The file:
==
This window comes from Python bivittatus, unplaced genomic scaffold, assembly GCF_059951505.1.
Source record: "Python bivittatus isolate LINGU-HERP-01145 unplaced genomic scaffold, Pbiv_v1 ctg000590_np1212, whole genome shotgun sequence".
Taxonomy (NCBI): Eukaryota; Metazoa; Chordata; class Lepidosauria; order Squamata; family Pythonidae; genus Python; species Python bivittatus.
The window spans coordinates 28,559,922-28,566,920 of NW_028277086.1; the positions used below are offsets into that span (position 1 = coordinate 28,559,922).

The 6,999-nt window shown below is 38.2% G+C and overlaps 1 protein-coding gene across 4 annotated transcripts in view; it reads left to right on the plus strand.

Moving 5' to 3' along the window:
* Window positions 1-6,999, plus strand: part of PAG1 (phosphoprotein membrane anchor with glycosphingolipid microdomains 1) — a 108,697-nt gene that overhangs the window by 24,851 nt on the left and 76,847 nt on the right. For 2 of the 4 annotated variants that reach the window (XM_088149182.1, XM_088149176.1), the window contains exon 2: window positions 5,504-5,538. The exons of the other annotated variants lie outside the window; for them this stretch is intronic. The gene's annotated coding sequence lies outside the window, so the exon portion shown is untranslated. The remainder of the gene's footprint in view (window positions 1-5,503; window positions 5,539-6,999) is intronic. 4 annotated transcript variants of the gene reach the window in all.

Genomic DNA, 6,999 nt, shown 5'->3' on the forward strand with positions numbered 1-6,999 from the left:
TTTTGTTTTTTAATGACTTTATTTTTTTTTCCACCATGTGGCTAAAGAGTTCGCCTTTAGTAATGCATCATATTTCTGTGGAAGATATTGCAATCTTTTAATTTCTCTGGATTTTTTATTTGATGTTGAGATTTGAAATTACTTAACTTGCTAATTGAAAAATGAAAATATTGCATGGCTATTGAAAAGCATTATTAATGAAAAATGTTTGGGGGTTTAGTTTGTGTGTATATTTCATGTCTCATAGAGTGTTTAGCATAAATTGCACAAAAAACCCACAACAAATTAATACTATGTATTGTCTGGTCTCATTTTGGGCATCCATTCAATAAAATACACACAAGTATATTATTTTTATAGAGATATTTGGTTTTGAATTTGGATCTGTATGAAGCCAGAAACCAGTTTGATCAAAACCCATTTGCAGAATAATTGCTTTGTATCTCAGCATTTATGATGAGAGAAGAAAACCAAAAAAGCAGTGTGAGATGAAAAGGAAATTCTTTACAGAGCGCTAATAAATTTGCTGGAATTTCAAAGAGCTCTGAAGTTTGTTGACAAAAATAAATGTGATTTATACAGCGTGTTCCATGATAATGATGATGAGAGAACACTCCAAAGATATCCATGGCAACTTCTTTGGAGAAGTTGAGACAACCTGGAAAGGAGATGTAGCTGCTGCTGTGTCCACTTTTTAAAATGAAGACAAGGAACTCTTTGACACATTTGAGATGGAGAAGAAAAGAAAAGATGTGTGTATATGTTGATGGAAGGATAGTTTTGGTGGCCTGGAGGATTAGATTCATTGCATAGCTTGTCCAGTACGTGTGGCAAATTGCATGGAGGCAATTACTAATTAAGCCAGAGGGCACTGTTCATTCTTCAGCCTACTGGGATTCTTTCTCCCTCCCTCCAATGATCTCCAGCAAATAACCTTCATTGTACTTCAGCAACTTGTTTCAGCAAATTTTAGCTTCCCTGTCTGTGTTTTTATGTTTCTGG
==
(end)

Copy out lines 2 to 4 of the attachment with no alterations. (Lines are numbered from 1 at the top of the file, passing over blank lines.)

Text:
Source record: "Python bivittatus isolate LINGU-HERP-01145 unplaced genomic scaffold, Pbiv_v1 ctg000590_np1212, whole genome shotgun sequence".
Taxonomy (NCBI): Eukaryota; Metazoa; Chordata; class Lepidosauria; order Squamata; family Pythonidae; genus Python; species Python bivittatus.
The window spans coordinates 28,559,922-28,566,920 of NW_028277086.1; the positions used below are offsets into that span (position 1 = coordinate 28,559,922).